When I was on the faculty of the Leadership Academy for Harvard Vanguard, the largest medical provider in Massachusetts, one of the major principles we worked on was the difference between conflict manipulation and the creative process. I would always ask every cohort how many of them worked with life-style conditions. As it turned out, at least half of the doctors and nurses treated conditions that required life-style changes: diabetes, obesity, smoking, asthma. Most of them had found that the usual approaches they used didn’t work long-term. First the patient would change their destructive habit: they stopped smoking, changed their diet, lost weight, and so on.  But then they fell back into their old ways, returning to smoking, reverting back to unhealthy eating habits, and gaining their weight back. Most doctors and the medical profession generally have concluded that people cannot change their bad habits. Therefore, they have come to rely on drugs to treat medical conditions, given people can’t change.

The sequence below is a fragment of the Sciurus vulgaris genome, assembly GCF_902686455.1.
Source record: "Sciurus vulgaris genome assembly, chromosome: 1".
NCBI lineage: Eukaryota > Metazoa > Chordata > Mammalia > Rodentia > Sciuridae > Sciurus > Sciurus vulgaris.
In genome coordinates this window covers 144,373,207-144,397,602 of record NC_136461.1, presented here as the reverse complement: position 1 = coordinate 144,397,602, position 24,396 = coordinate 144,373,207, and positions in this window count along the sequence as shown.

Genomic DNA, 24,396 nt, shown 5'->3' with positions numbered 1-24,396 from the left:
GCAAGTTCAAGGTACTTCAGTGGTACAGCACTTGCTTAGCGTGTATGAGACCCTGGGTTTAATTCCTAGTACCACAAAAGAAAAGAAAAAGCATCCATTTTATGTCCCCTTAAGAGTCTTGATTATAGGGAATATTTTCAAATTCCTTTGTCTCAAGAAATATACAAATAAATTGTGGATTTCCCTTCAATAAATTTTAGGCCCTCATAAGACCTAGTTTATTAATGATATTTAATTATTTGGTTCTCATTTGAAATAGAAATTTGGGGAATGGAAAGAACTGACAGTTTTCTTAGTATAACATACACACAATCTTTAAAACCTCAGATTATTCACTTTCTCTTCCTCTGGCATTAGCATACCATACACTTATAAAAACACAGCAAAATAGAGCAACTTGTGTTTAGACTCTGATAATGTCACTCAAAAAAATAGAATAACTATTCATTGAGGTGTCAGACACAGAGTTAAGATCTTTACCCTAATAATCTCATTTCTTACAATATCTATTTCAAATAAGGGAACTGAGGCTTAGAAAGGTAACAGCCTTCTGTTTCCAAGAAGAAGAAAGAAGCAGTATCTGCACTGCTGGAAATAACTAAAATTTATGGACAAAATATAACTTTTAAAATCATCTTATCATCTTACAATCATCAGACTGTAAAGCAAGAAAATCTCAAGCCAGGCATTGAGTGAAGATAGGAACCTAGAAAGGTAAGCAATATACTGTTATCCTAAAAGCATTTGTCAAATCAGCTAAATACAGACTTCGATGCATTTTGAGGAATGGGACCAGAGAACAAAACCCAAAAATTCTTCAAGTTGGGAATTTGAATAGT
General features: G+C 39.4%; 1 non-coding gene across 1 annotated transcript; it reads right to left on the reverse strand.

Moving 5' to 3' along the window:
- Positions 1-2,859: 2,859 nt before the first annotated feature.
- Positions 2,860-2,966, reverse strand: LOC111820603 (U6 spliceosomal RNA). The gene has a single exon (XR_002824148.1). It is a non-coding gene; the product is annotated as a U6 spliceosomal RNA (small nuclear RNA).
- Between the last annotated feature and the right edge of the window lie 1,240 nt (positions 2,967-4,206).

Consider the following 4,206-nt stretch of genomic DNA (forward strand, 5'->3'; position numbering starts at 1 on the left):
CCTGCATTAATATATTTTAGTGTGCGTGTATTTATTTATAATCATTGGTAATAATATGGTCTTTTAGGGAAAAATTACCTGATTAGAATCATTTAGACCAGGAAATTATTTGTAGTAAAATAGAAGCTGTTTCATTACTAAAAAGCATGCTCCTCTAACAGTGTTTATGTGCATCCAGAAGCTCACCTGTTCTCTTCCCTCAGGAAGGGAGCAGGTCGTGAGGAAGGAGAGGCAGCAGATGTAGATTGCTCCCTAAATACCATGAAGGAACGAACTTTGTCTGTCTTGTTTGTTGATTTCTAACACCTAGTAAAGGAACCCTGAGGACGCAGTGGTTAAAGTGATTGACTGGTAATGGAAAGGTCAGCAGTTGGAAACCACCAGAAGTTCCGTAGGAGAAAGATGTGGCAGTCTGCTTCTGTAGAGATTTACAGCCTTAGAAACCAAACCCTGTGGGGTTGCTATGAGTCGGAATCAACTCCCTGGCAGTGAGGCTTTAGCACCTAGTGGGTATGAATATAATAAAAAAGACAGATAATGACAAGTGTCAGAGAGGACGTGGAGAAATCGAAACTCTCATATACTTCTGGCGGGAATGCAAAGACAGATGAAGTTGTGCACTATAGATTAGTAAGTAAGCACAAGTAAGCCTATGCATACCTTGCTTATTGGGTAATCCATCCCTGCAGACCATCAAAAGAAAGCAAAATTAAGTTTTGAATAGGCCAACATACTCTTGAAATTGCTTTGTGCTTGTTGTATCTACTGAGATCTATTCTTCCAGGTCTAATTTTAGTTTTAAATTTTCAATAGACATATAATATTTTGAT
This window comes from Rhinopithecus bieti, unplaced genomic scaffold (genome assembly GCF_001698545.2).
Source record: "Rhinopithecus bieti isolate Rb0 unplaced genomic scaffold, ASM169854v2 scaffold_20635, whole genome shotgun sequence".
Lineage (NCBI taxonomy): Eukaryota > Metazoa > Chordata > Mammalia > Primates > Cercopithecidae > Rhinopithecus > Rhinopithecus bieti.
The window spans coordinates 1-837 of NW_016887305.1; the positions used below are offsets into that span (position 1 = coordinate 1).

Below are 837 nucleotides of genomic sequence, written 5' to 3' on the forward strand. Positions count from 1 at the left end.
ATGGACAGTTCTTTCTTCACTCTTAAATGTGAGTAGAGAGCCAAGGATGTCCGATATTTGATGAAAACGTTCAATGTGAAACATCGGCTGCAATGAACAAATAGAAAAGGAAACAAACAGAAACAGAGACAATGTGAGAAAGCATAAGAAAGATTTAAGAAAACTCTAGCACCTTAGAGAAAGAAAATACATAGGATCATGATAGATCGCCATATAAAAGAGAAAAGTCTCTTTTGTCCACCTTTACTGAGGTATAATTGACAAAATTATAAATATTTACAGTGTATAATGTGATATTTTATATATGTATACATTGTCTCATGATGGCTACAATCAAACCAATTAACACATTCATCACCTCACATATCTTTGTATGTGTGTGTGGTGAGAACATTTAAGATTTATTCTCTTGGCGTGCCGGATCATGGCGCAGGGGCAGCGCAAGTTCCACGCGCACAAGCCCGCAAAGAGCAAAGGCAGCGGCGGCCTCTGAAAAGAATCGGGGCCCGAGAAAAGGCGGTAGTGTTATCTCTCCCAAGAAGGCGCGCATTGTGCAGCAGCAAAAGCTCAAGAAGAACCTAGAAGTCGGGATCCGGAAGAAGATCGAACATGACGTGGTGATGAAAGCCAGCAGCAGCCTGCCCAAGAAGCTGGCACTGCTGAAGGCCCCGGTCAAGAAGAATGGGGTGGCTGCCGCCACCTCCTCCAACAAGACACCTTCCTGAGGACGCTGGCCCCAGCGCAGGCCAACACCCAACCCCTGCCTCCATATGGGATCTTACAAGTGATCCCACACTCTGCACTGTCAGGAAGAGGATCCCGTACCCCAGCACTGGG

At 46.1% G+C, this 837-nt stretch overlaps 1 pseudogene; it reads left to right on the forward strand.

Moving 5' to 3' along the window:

We introduced these medical professionals to the principles of structural dynamics so they could see just WHY, with all their warnings and pictures of gloom and doom, the patient seemed not to stay on a healthy program for very long. We taught them the technique of structural tension, in which desired outcomes became the central organizing principle. The motivation to bring a healthy condition into being is in direct contrast to trying to rid the patient of an unhealthy condition. Creating health is not the same as healing disease. Most of these doctors reported dramatic changes in their patients’ ability to change their lifestyle habits once they had a true goal in mind they were working towards.